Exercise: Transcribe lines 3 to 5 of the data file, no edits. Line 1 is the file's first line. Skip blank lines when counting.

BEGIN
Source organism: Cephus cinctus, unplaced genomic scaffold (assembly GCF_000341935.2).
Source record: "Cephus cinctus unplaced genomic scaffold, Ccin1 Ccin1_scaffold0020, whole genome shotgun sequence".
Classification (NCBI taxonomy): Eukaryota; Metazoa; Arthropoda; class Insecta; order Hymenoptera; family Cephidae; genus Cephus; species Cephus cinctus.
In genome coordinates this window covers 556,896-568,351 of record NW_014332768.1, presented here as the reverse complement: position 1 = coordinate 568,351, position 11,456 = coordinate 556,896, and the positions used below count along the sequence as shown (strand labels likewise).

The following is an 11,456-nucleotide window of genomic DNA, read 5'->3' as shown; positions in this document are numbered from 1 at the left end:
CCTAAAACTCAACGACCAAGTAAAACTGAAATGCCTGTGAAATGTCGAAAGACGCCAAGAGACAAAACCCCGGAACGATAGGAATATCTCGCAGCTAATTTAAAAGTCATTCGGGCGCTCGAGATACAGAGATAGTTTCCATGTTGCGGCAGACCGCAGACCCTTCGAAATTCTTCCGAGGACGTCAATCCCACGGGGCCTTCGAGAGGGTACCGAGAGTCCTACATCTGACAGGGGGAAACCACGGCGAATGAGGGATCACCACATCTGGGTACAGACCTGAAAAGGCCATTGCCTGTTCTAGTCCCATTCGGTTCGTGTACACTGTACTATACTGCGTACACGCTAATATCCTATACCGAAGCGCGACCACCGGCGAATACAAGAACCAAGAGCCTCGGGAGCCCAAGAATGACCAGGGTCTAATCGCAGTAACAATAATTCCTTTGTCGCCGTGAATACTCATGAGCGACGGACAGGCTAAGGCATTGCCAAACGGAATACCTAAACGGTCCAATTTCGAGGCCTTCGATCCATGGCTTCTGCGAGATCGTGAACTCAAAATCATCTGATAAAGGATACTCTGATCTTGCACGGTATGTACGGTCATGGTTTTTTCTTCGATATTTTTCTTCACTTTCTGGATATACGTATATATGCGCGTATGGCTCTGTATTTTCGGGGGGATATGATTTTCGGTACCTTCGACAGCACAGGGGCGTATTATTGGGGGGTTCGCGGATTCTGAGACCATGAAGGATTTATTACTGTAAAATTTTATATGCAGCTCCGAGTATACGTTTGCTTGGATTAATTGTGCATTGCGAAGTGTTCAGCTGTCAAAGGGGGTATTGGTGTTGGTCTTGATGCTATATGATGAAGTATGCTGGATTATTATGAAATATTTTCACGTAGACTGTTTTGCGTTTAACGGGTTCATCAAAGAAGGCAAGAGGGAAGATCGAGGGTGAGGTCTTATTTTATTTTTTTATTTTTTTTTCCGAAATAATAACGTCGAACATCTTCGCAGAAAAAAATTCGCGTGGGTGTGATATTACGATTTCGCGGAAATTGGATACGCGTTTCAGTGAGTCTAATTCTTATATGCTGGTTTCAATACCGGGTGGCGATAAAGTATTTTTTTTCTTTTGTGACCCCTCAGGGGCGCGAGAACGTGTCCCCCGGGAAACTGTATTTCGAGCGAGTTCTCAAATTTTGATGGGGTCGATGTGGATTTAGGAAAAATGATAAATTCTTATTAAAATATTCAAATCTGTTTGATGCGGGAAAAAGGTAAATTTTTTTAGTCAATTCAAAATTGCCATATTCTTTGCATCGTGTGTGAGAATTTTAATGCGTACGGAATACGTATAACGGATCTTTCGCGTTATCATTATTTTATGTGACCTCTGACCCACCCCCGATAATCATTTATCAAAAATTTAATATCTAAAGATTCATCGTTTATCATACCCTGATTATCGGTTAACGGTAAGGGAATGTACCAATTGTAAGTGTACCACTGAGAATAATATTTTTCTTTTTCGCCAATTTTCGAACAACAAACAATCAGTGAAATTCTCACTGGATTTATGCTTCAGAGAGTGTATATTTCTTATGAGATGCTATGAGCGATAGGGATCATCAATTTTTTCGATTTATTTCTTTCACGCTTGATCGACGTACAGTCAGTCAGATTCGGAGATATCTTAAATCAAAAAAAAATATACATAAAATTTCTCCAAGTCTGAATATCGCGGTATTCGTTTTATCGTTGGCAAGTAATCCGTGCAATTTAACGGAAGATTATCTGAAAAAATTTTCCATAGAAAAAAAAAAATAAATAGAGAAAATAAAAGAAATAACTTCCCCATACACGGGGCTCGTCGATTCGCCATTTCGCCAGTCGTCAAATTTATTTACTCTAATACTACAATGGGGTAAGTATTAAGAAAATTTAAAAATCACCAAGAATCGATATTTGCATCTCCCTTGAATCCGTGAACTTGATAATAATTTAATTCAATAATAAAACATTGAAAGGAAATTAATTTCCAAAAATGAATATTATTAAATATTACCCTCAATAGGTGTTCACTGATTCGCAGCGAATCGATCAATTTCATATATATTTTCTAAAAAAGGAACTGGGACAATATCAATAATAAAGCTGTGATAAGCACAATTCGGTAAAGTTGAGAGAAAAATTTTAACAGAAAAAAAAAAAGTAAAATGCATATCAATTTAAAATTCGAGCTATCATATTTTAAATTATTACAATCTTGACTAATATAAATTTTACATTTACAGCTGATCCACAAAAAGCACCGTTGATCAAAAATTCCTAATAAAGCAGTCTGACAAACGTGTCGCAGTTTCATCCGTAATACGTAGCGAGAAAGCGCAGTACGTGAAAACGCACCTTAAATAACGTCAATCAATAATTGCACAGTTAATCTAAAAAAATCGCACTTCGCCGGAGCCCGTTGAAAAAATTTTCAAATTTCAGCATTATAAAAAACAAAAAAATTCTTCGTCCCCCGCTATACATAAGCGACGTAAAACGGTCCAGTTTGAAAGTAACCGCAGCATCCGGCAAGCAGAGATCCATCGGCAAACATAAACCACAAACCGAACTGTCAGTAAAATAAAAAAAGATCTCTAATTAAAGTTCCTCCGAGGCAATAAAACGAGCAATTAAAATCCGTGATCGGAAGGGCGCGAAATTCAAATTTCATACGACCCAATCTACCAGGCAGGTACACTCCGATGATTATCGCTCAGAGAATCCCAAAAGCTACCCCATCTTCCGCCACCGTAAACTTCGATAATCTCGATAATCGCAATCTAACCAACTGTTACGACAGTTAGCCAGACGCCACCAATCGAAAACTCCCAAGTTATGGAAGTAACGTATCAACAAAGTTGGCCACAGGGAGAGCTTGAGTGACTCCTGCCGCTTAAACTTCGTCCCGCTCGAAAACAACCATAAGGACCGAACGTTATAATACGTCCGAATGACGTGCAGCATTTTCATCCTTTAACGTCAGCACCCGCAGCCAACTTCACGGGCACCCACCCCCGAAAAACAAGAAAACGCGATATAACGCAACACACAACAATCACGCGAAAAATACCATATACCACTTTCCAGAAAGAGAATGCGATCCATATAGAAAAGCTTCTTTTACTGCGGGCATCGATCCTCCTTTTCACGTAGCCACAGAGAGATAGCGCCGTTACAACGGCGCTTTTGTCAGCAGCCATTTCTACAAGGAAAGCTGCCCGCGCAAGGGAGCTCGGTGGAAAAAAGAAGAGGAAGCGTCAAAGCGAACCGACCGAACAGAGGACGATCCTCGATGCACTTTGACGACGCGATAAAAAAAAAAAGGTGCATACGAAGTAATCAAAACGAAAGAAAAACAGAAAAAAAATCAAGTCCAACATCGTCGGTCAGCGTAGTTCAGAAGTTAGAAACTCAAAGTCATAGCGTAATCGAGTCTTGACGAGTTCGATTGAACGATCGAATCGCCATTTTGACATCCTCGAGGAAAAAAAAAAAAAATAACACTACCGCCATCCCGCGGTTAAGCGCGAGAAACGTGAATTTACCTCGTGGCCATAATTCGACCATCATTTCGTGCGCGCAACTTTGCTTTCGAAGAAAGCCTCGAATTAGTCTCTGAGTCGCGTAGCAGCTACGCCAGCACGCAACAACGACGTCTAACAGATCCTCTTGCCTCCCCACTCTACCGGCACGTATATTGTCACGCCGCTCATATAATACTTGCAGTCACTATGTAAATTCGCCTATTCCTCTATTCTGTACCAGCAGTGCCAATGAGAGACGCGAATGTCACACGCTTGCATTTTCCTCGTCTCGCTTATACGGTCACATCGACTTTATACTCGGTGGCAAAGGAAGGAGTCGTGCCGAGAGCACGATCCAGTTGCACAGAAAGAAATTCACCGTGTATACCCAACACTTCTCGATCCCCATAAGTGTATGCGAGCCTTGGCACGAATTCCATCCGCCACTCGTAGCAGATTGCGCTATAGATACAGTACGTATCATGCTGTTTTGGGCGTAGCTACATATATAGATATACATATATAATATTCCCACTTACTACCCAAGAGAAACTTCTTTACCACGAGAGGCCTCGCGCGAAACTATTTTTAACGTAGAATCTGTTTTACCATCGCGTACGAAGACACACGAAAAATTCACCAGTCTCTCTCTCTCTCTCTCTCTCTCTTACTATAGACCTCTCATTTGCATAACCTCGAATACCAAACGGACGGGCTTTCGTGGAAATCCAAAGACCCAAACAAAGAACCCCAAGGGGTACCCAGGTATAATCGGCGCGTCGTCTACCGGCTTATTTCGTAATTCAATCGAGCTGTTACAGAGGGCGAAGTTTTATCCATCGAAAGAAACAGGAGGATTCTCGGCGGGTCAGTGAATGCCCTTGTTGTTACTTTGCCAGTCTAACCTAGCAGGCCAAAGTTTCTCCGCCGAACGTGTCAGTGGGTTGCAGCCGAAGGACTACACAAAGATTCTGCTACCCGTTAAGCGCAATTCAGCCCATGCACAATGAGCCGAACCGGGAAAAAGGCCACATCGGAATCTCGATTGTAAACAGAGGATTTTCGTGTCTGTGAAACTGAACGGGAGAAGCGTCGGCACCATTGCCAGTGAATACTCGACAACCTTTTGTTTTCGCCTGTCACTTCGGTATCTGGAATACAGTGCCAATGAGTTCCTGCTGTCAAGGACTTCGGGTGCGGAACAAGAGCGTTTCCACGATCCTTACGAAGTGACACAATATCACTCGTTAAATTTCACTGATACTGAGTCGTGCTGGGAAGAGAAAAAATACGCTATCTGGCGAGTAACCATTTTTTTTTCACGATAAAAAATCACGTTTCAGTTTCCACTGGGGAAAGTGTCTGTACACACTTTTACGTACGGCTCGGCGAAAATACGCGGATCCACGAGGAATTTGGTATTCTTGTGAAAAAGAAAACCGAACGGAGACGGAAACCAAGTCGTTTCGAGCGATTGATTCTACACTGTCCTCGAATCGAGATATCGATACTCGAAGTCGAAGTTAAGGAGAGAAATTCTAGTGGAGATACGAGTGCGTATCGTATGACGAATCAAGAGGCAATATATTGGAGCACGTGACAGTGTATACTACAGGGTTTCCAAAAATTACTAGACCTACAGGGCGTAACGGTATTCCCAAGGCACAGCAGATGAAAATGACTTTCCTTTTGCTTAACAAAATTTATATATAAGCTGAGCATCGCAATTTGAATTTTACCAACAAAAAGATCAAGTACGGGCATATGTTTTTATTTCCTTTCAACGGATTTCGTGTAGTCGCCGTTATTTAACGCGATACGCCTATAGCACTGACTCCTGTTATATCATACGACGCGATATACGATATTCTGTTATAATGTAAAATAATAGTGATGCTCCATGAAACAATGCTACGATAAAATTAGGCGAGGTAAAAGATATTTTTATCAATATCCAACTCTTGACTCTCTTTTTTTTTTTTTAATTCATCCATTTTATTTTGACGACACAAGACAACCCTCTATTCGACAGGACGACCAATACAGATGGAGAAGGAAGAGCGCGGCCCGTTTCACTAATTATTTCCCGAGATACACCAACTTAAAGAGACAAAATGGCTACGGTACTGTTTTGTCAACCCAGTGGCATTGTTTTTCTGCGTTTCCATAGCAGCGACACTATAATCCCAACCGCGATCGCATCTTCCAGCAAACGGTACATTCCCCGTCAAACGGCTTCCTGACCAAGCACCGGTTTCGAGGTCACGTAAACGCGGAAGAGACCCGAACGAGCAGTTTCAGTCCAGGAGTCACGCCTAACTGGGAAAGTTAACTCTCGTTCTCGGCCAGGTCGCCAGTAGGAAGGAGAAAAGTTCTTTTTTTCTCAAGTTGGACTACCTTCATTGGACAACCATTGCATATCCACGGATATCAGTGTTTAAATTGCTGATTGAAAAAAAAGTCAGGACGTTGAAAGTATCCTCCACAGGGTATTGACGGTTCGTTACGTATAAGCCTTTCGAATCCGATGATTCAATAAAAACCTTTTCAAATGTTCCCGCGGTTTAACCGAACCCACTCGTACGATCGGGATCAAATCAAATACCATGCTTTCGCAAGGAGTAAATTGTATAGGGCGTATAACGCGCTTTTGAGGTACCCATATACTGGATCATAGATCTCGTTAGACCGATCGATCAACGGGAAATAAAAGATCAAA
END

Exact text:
Classification (NCBI taxonomy): Eukaryota; Metazoa; Arthropoda; class Insecta; order Hymenoptera; family Cephidae; genus Cephus; species Cephus cinctus.
In genome coordinates this window covers 556,896-568,351 of record NW_014332768.1, presented here as the reverse complement: position 1 = coordinate 568,351, position 11,456 = coordinate 556,896, and the positions used below count along the sequence as shown (strand labels likewise).

The following is an 11,456-nucleotide window of genomic DNA, read 5'->3' as shown; positions in this document are numbered from 1 at the left end: